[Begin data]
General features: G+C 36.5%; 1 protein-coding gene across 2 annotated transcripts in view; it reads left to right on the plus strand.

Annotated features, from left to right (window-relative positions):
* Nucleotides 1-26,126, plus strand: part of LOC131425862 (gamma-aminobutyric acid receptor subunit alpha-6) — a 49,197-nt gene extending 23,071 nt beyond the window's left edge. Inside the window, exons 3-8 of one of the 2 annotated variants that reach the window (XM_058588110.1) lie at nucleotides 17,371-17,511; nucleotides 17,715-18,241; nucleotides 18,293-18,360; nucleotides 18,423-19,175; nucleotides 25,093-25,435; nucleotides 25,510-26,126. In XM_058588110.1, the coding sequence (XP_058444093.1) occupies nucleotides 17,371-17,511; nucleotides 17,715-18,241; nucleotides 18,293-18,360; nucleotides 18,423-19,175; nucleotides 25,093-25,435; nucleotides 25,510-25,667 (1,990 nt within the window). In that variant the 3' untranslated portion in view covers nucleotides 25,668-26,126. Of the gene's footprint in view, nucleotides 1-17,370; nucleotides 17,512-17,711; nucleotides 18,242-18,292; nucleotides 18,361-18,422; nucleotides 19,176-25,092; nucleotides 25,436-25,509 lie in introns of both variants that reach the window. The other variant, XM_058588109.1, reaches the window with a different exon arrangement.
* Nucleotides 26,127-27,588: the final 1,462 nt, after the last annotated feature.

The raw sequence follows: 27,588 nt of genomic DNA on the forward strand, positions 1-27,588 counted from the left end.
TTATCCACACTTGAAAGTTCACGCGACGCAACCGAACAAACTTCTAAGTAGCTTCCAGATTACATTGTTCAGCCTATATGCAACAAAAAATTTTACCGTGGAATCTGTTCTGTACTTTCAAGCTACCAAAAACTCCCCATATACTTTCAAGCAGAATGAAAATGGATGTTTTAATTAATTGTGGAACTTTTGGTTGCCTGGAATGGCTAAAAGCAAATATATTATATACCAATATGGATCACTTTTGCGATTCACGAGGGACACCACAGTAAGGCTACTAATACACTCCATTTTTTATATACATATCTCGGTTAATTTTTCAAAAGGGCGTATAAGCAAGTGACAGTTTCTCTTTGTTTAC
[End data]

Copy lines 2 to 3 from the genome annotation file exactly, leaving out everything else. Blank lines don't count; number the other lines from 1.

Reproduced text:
Annotated features, from left to right (window-relative positions):
* Nucleotides 1-26,126, plus strand: part of LOC131425862 (gamma-aminobutyric acid receptor subunit alpha-6) — a 49,197-nt gene extending 23,071 nt beyond the window's left edge. Inside the window, exons 3-8 of one of the 2 annotated variants that reach the window (XM_058588110.1) lie at nucleotides 17,371-17,511; nucleotides 17,715-18,241; nucleotides 18,293-18,360; nucleotides 18,423-19,175; nucleotides 25,093-25,435; nucleotides 25,510-26,126. In XM_058588110.1, the coding sequence (XP_058444093.1) occupies nucleotides 17,371-17,511; nucleotides 17,715-18,241; nucleotides 18,293-18,360; nucleotides 18,423-19,175; nucleotides 25,093-25,435; nucleotides 25,510-25,667 (1,990 nt within the window). In that variant the 3' untranslated portion in view covers nucleotides 25,668-26,126. Of the gene's footprint in view, nucleotides 1-17,370; nucleotides 17,512-17,711; nucleotides 18,242-18,292; nucleotides 18,361-18,422; nucleotides 19,176-25,092; nucleotides 25,436-25,509 lie in introns of both variants that reach the window. The other variant, XM_058588109.1, reaches the window with a different exon arrangement.